In the wake of Netflix's release of Making a Murderer, more details about the Steven Avery trial have reached the press, some left out of the true-crime documentary, some new. A report from OnMilwaukee.com has revealed that, while acting as a juror during Avery's trial for murder, Carl Wardman served as a volunteer for the Manitowoc County Sheriff's Department. His occupation matters as Avery's defense team relied on the argument that the sheriff's department had framed Avery and planted evidence. His son, Chris Wardman, also worked as a sheriff's department supervisor in the jail during the trial.
According to court transcripts, Wardman did disclose his volunteer work during jury selection, though neither the defense nor the state made a motion to strike him. In questioning, Wardman mentioned he had been arrested for OWI ten years ago, and that an officer from another agency had taken cash from him and lied under oath, opening up the possibility that he may have been amenable to the defense's arguments. OnMilwaukee did not receive comment from Wardman or his son for its story, though it has assembled a meticulous collection of evidence, including news clippings, court documents, and even his LinkedIn page.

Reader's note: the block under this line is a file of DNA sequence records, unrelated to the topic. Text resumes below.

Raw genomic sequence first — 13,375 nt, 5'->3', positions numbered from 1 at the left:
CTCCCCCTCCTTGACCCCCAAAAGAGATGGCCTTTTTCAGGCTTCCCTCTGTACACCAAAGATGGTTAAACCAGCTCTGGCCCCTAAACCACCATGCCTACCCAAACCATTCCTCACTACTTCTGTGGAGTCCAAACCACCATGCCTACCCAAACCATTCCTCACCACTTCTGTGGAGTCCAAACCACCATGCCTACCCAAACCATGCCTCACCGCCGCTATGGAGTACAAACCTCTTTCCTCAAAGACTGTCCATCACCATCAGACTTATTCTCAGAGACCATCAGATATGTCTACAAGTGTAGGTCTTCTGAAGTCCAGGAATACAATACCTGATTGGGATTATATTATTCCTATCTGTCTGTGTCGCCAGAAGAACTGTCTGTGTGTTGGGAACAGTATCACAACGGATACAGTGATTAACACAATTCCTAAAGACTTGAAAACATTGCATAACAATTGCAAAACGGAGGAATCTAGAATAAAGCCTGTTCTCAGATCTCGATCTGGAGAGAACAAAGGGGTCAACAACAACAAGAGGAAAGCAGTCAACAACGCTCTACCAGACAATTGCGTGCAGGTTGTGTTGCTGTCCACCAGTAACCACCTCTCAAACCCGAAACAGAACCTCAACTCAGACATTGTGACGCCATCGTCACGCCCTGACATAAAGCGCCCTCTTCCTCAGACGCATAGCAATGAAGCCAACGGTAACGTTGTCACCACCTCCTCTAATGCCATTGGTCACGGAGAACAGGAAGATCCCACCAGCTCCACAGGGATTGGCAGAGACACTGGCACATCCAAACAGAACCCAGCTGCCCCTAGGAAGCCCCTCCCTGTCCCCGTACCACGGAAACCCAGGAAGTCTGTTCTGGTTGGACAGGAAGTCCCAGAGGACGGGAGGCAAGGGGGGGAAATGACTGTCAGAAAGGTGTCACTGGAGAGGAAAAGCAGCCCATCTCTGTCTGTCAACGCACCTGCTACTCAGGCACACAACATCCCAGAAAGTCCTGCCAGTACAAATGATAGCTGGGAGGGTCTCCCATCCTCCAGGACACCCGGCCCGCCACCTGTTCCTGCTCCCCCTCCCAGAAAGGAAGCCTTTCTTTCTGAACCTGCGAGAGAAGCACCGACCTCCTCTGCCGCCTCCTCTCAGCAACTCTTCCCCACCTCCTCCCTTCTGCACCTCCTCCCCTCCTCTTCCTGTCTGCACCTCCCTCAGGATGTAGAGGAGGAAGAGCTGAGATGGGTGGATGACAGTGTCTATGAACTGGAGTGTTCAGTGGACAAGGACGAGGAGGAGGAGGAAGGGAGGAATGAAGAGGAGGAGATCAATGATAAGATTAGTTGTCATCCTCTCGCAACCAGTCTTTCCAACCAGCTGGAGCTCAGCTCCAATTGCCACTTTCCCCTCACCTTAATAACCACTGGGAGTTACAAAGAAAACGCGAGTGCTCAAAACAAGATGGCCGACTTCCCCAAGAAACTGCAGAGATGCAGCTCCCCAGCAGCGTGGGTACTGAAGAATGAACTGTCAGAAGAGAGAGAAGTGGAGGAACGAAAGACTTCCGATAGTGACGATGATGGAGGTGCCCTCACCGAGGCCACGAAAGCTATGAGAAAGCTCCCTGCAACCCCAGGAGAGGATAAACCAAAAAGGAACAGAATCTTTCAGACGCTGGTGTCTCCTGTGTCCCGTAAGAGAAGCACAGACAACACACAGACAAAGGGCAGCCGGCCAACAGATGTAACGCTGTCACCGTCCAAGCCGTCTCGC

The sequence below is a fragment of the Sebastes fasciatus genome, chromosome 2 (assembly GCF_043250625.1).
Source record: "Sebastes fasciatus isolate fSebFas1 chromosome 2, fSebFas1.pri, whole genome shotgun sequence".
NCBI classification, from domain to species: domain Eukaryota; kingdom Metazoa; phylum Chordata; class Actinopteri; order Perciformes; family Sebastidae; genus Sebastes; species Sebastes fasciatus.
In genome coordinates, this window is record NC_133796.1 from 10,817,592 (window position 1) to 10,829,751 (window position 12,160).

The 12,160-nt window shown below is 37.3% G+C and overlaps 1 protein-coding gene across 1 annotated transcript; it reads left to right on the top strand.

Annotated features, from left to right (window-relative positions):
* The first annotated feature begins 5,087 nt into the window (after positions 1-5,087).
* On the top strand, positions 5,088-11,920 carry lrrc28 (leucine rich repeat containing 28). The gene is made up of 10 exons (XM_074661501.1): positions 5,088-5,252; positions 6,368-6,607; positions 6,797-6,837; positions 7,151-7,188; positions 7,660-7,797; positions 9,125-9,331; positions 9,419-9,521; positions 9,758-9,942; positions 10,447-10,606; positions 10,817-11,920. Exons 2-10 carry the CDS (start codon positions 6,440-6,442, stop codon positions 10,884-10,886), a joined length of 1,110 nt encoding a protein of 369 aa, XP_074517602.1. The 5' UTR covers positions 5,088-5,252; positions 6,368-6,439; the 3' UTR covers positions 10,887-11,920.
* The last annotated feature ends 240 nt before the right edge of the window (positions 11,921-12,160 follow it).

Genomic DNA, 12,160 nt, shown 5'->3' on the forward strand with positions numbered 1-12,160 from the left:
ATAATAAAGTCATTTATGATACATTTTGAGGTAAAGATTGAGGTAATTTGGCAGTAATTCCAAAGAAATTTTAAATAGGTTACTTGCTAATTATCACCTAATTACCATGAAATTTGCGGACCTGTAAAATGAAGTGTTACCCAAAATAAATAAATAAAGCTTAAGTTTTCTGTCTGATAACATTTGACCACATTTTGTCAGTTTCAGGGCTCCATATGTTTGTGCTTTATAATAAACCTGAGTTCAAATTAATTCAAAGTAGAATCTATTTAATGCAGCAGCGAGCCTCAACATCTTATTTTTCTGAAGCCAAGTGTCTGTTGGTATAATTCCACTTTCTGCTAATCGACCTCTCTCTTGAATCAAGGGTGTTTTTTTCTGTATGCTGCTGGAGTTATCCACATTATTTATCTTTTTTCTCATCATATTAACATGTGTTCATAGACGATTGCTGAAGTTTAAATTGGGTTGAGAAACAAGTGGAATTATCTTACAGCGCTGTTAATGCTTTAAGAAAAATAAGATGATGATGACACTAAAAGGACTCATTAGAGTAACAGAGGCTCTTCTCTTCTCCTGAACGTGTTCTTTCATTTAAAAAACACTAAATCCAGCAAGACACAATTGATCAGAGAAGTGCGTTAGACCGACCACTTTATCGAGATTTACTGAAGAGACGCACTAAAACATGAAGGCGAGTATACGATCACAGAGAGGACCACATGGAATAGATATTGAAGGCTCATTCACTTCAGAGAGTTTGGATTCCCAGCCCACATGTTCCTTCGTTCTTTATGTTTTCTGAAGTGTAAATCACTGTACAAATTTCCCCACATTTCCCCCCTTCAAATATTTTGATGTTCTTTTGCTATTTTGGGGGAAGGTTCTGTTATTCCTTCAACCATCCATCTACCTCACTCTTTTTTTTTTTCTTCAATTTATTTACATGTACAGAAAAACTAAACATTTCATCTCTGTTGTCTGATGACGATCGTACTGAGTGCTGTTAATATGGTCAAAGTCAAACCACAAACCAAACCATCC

One other juror, who was excused during the trial, was interviewed on the show. Another has recently come forward to say they believe Avery was framed, alleging, according to Making a Murderer creators Laura Ricciardi and Moira Demos, conversations in the jury room in which jurors traded votes in order to avoid a mistrial.